DON'T be surprised if you see a motorcyclist pulling up between your car and the next at a red light - it's legal now.
A number of changes to road rules affecting motorcycle riders in Queensland came into effect this month.
The changes - proposed in the Motorcycle Discussion Paper: Road Rules for Motorcycle Riders - relate to lane filtering, motorcycle control and motorcycle helmets.
While motorcyclists have often moved through cars during a traffic jam - or lane filtering as it's known - it has always in fact been illegal, until now.
Previously a motorcyclist could be slapped with a $91 fine for failing to stay within their marked lane, although the practice was rarely policed.
Pro Motorcycles at Kunda Park owner Paul Peterson said the changes had brought solid clarification to what had often been a grey area in road rules.
"It's a great thing these changes have come into play," he said.
"It's something motorcyclists have always done anyway, and you can do it in most countries in the world, because one of its biggest benefits is it reduces congestion.
"There were so many unknown grey areas before so this really clears things up."
While motorcyclists can now legally scoot to the front of the traffic jam and also use emergency stopping lanes either side of banked up cars to get ahead, the changes do come with some restrictions.
The new allowances apply to riders with an open licence (R and RE) and they cannot travel any faster than 30kmh.
New offences for lane filtering or riding on a shoulder incorrectly have been introduced, with an on-the-spot fine of $341 and three demerit points.
There is a maximum penalty of $2277 if the matter goes before a court.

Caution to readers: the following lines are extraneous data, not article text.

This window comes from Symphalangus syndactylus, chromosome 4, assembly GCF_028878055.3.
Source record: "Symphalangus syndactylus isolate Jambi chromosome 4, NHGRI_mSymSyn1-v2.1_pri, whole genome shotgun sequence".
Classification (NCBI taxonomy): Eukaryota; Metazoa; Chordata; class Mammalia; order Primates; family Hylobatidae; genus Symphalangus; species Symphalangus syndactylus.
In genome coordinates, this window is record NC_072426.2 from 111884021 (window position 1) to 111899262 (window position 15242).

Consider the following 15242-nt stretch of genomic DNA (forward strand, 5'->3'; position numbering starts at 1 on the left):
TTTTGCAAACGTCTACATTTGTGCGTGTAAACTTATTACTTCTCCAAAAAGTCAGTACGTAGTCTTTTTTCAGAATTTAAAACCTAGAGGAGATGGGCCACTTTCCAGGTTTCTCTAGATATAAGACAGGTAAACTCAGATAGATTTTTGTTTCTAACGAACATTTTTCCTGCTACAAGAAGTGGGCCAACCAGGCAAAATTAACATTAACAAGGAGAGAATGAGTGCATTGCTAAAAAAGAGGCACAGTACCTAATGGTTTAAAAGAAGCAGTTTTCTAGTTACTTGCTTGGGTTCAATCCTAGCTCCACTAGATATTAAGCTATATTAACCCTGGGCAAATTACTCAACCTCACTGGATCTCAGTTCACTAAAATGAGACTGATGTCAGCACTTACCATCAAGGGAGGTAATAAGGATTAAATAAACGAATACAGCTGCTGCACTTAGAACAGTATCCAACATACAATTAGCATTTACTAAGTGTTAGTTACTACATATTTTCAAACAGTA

Sunshine Coast Road Policing Unit officer in charge Michael Warren welcomed the changes but warned riders that common sense still applied.
"The advantages are it does ease traffic congestion and allows motorcyclists to move away from that congestion, but the riders who are going to avail themselves to lane filtering must also be mindful of their safety," Acting Senior Sergeant Warren said.
"They need to be hyper-vigilant because just because they are doing the right thing and lane filtering currently, cars may still not expect them to be there and suddenly they could find themselves in the path of a car."
Motorcyclist and bike sales
man Shane Grills also welcomed the changes, not just to ease traffic congestion but to allow riders to confidently get out of the way of sometimes aggressive motorists.
"The biggest danger that motorcyclists face is being rear-ended because when a car moves forward the end of the motorbike disappears into the colour of the traffic in front of them," he said.
"So it's great for us to know that we can stop in the midst of traffic without it being illegal."
Sunshine Coast Motorcycle School instructor Tanya Price said lane filtering was always a difficult topic to explain to learner drivers.
She never recommended learners attempt the manoeuvre and the new laws supported that.
"You need the skills and experience to do lane filtering," Ms Price said.
"You need to be good at slow riding and have that sixth sense to interpret where a car is going to go and that takes a lot of hours to develop.
"Bike riders are vulnerable sitting in traffic, rear-enders are common.
"Some car drivers don't realise it is actually legal for us to do it now and will still try to cut you off."
- Riders with an open motorcycle licence (including RE and R open licence holders) are now allowed to safely move between stationary or slow-moving vehicles travelling in the same direction as the rider up to 30kmh.
- Motorcycle riders are prohibited from lane filtering in school zones during school zone hours.
- On major roads where the speed limit is at least 90kmh, riders who hold an open licence may ride past stationary or slow-moving traffic at up to 30kmh on the road shoulder or in an emergency stopping lane.
- Motorcycle riders are now allowed to enter bicycle storage areas (the areas of road close to an intersection with traffic lights that allows cyclists to wait in front of vehicles stopped at the intersection, and usually painted green with white bicycle symbols).
- The range of motorcycle helmets approved for use in Queensland has been expanded.
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